4. Noosa Oyster Reefs

    No worries mate. You can certainly use it as part of any submission you make and the book itself has some information on the extent of the oyster reefs in Moreton Bay during the late 1800s.
  5. Noosa Oyster Reefs

    The book is Environmental History and Ecology of Moreton Bay. http://www.publish.csiro.au/book/7676/
  6. Noosa Oyster Reefs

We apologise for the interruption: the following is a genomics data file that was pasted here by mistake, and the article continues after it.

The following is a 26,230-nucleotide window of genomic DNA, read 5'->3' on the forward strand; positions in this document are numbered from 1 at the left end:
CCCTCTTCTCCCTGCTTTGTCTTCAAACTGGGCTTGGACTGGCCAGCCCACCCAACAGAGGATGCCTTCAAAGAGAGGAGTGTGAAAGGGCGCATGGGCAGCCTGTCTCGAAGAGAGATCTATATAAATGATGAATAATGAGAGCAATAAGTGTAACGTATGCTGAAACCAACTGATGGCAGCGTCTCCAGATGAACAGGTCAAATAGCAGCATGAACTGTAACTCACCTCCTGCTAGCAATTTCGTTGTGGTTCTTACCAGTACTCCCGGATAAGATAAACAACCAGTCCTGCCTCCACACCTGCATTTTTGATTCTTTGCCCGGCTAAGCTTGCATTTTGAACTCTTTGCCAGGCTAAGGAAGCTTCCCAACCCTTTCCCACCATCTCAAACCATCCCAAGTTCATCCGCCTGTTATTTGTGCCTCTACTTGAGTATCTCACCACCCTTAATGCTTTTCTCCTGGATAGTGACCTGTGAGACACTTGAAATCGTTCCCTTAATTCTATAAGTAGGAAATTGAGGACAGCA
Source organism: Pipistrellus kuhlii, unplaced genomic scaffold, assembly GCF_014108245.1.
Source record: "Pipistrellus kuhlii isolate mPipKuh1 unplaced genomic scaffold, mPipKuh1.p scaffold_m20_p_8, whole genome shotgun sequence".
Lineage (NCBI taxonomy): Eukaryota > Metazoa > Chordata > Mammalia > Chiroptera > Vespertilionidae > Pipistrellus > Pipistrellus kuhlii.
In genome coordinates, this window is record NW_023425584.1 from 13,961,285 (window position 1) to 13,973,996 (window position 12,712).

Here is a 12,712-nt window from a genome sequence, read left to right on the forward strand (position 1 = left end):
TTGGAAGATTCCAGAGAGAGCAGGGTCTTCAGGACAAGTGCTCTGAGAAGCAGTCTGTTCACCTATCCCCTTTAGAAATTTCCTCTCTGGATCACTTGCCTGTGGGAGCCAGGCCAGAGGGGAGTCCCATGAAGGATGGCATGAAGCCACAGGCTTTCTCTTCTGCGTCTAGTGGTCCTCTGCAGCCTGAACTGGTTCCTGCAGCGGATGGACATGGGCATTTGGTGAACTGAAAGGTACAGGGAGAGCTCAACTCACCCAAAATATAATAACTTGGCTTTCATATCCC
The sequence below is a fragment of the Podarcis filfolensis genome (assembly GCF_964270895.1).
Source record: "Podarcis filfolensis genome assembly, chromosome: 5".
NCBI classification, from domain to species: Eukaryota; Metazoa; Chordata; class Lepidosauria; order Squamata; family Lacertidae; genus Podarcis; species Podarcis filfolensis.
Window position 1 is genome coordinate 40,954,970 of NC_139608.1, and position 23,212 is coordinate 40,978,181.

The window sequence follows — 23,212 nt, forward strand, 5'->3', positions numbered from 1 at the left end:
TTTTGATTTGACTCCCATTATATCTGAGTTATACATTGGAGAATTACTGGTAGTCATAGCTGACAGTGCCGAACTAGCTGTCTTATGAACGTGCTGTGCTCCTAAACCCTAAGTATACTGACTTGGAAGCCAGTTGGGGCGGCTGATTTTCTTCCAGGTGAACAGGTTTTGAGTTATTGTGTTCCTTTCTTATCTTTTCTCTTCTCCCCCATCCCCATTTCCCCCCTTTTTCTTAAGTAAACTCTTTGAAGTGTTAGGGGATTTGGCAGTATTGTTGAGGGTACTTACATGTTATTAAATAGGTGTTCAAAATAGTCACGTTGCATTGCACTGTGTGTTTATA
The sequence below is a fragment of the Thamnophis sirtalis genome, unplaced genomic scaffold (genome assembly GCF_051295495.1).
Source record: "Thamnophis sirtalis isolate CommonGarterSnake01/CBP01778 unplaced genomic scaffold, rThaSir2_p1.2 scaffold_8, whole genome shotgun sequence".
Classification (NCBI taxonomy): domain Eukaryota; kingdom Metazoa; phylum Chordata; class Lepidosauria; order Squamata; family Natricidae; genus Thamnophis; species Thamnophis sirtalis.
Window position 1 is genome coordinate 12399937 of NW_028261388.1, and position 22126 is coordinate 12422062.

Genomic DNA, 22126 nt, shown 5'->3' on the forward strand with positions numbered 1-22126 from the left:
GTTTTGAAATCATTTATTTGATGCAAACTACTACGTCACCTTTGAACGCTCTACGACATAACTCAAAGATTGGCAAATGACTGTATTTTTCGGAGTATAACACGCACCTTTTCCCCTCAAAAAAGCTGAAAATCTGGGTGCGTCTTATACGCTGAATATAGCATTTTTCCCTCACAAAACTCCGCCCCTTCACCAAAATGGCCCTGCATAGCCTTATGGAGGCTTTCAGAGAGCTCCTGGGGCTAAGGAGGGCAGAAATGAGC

Happy to help. Here is a bit more info from my recent book. The need to restore oyster beds is now becoming widely acknowledged, as is the role these beds play in a functioning, healthy coastal ecosystems. Oyster beds have been successfully restored in a number of locations, including the Great Wicomico River (West Virginia, USA) (Schulte et al., 2009), and numerous sites in the Gulf of Mexico (La Peyre et al., 2014). However, not all restoration efforts have been successful, due to ongoing disease issues, ongoing impacts from continued harvesting, the presence of harmful algae, the scale of restoration efforts; and poor monitoring, planning and implementation all contributing to failures (Mann and Powell, 2007; Schulte et al., 2009). Lessons, though, can be drawn from both restoration success stories and failures when designing and implementing oyster reef restoration in Moreton Bay. Restored oyster beds can contribute substantially to the removal of nutrients from the water column (Cerco et al., 2007; Gedan et al., 2014) and, thus, significantly augment other efforts aimed at reducing the nutrient load entering Moreton Bay. They can also result in enhanced fisheries production (Grabowski et al., 2007) as well as enhanced fish diversity (Pierson and Eggleston, 2014). Where oyster reef restoration has been implemented, it has enjoyed substantial local community support and there is no reason why this would not also occur in Moreton Bay. There is substantial scope to involve the community in restoration efforts and similar to “Seagrass Watch”, an “Oyster Watch” program could be developed that assesses easy to measure parameters directly related to restoration success in Moreton Bay. Oyster reef restoration in Moreton Bay should focus on the “ecosystem services” that such beds cover, and not be focussed on restoring large-scale wild oyster harvesting. These ecosystems services include supporting fisheries production, biodiversity and water quality improvement. For meaningfully improving water quality, the density of oysters is a critical parameter and it is not necessarily a simple one to calculate (Richards and Chaloupka, 2015). While various oyster diseases are prevalent in Moreton Bay, hatchery reared disease-resistant Sydney rock oysters are available to alleviate concern for one of the main diseases (QX disease) and, therefore, should be considered for use in oyster reef restoration in Moreton Bay. With appropriate planning, trialling, monitoring and adaptive management, oyster reef restoration in Moreton Bay can be achieved. The restoration of oyster beds, however, should not be seen as an alternative to also conducting other health and restoration efforts, such as reducing sediment and nutrient flow from erosion in upper catchments. Further, any restored beds should not be the subject of oyster harvesting. To the contrary, the success of oyster restoration efforts will be greatly enhanced if improvements designed to reduce erosion in upper catchments occurs, and the impacts from stormwater run-off in highly urbanised areas are improved.